In reaching its decision, the Court placed particular weight on the following points:

  • It would be unusual for parties to specify the curial (i.e. procedural) law of a contemplated arbitration and still more unusual for them to wish to apply the procedural law of somewhere other than the seat of the arbitration. Such a division clearly has the potential to cause difficulties. For example, the HKAO is compulsorily applicable to all arbitrations taking place in Hong Kong, whether or not the parties wish that to be the case.
  • By contrast, it is quite common for parties to apply different laws in respect of the substance of the dispute and in respect of the procedural aspects of the arbitration.
  • Clear words or indications are required in order to displace the presumption that the parties wish the law of the seat of the arbitration to be the applicable procedural law.
  • The weight of authority supported the points above. Shagang were able to cite a wealth of authority in support of their case, whereas Daewoo could identify only one reported case in which the applicable procedural law was found not to be the law of the seat. There had been clear words to that effect in that one case.
  • The effect of clause 23 was to displace entirely clause 19(a) Gencon. The clauses could not be read together and clause 23 would prevail.

Comment

This decision affirms what, in our view, was generally understood to be the position, namely that the choice of an arbitration seat implies a choice of the procedural law of that seat. It is perhaps a little surprising that it was necessary, in this case, to go as far as a s.67 appeal in order to reach this conclusion. Nevertheless, the clarity offered by the decision is to be welcomed. Parties wishing, for whatever reason, to apply a different procedural law to that of the seat must use clear and unambiguous words in their arbitration agreement if they are to achieve that goal. If necessary, legal advice should be obtained.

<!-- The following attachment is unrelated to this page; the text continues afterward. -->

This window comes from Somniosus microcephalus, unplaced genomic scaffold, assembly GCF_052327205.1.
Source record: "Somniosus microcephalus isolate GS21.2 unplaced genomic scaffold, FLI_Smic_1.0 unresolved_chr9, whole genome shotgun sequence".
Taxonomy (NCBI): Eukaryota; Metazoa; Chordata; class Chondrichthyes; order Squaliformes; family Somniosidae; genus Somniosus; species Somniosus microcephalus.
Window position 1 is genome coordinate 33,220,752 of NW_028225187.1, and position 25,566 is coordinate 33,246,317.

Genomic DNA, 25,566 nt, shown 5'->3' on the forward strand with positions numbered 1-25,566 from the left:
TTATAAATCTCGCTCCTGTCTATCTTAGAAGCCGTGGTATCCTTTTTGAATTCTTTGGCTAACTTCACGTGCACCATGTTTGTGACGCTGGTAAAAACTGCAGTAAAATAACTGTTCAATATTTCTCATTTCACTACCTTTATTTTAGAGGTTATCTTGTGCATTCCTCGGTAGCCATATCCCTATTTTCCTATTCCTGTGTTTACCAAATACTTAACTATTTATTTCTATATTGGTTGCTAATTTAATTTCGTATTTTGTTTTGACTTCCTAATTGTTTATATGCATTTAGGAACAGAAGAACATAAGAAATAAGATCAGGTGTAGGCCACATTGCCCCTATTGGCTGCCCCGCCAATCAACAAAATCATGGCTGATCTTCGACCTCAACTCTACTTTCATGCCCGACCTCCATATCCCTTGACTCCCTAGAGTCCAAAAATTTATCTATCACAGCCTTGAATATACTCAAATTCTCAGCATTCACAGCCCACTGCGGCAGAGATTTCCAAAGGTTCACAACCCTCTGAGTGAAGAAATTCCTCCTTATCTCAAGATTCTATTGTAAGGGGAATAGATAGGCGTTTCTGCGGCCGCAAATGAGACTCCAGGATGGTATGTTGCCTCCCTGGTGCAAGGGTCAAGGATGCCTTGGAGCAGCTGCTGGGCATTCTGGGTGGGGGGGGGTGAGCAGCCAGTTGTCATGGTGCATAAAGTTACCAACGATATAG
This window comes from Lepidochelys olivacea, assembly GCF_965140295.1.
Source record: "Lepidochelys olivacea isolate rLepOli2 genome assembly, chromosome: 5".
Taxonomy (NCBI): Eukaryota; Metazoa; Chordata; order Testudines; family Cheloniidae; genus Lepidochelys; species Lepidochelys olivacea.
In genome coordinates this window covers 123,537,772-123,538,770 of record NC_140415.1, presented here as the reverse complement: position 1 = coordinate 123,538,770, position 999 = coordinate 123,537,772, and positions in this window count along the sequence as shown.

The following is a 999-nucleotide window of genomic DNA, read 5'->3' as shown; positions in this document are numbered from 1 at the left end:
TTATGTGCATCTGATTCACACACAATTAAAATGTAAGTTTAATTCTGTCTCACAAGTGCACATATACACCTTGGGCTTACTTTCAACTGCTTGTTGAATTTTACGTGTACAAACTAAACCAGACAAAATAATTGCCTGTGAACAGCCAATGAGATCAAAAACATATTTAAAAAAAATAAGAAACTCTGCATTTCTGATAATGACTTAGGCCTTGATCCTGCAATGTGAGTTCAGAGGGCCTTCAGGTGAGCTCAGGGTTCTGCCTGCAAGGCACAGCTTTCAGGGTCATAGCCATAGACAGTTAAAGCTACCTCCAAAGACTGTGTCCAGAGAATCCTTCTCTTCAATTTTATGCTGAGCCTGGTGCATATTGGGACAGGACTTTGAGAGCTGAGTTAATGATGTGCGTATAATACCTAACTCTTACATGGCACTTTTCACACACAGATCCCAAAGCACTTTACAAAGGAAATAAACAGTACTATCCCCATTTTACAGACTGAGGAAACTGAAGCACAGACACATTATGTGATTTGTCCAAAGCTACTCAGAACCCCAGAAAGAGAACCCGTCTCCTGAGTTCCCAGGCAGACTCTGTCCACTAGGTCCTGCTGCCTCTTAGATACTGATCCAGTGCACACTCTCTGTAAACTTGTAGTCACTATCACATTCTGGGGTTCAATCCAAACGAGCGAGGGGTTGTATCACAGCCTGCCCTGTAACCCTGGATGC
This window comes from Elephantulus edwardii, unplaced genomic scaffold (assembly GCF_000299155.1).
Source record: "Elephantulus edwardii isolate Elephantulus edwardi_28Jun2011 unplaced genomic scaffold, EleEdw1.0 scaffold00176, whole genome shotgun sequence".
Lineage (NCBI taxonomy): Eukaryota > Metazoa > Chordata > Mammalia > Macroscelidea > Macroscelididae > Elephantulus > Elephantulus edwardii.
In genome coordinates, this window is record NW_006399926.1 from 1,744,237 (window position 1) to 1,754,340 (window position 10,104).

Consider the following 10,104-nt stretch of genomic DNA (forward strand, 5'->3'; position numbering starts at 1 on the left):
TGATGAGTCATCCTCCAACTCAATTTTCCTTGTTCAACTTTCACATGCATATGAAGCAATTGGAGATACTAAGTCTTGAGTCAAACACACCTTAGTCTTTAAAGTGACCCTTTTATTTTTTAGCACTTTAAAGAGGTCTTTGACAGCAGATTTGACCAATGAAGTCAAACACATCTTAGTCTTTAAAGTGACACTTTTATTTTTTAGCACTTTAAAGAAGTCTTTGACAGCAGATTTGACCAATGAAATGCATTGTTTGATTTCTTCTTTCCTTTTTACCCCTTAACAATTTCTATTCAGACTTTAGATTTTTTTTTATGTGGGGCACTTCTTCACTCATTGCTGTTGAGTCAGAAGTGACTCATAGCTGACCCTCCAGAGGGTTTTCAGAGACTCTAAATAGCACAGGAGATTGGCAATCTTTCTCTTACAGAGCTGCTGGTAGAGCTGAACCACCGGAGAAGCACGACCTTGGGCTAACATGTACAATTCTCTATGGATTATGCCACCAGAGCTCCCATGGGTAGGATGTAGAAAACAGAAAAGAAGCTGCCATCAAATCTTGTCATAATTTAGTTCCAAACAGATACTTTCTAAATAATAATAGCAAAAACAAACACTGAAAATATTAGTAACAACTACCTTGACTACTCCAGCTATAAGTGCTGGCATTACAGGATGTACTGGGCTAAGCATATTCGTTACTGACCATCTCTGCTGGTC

The decision also serves as a reminder of the importance of clear drafting, particularly in the context of dispute resolution clauses. In this case, Daewoo have expended significant time and, presumably, costs, without yet having reached the point at which the substantive issues are under consideration. They may well also have incurred a significant costs liability to Shagang. We do not know whether Daewoo's claim has now become time-barred, depriving them of any recourse at all against Shagang, but that certainly appears possible, given the time that has elapsed since the events giving rise to the dispute.

Finally, from a Hong Kong perspective, it is pleasing to note the positive comments made by the English Judge about Hong Kong arbitration: "... a well known and respected arbitration forum with a reputation for neutrality, not least because of its supervising courts".

The content of this article is intended to provide a general guide to the subject matter. Specialist advice should be sought about your specific circumstances.